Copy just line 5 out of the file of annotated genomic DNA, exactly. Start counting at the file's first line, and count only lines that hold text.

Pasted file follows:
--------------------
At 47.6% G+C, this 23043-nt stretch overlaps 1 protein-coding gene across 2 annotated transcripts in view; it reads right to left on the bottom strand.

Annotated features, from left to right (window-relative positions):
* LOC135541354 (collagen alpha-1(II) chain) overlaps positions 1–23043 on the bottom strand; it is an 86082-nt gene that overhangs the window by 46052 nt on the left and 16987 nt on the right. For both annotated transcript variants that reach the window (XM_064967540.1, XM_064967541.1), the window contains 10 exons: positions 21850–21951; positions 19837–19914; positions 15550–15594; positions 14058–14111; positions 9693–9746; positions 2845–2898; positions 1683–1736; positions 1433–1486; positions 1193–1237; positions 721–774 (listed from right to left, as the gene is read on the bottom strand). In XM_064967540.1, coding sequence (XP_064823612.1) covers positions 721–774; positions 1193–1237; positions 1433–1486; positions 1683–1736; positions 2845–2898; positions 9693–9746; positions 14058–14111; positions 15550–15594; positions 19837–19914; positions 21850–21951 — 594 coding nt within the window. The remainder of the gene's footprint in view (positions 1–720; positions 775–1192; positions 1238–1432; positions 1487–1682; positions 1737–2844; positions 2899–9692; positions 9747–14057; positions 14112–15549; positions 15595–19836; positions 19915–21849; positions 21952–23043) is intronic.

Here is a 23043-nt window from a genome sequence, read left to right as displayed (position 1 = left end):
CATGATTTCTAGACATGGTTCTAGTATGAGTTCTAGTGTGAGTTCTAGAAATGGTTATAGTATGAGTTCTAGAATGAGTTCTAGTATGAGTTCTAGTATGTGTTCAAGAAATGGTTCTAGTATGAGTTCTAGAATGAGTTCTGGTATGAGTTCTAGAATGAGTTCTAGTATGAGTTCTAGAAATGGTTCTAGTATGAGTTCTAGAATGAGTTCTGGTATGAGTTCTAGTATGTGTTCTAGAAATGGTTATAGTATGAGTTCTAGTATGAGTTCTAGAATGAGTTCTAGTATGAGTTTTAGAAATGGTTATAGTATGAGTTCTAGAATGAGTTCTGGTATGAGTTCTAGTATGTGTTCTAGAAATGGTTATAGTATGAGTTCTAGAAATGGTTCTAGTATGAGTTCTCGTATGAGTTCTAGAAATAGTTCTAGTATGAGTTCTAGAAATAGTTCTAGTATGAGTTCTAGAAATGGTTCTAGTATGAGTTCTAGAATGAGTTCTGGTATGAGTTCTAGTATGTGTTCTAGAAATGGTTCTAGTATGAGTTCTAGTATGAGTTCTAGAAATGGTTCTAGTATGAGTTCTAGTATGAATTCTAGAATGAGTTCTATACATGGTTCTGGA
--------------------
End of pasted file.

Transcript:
CATGATTTCTAGACATGGTTCTAGTATGAGTTCTAGTGTGAGTTCTAGAAATGGTTATAGTATGAGTTCTAGAATGAGTTCTAGTATGAGTTCTAGTATGTGTTCAAGAAATGGTTCTAGTATGAGTTCTAGAATGAGTTCTGGTATGAGTTCTAGAATGAGTTCTAGTATGAGTTCTAGAAATGGTTCTAGTATGAGTTCTAGAATGAGTTCTGGTATGAGTTCTAGTATGTGTTCTAGAAATGGTTATAGTATGAGTTCTAGTATGAGTTCTAGAATGAGTTCTAGTATGAGTTTTAGAAATGGTTATAGTATGAGTTCTAGAATGAGTTCTGGTATGAGTTCTAGTATGTGTTCTAGAAATGGTTATAGTATGAGTTCTAGAAATGGTTCTAGTATGAGTTCTCGTATGAGTTCTAGAAATAGTTCTAGTATGAGTTCTAGAAATAGTTCTAGTATGAGTTCTAGAAATGGTTCTAGTATGAGTTCTAGAATGAGTTCTGGTATGAGTTCTAGTATGTGTTCTAGAAATGGTTCTAGTATGAGTTCTAGTATGAGTTCTAGAAATGGTTCTAGTATGAGTTCTAGTATGAATTCTAGAATGAGTTCTATACATGGTTCTGGA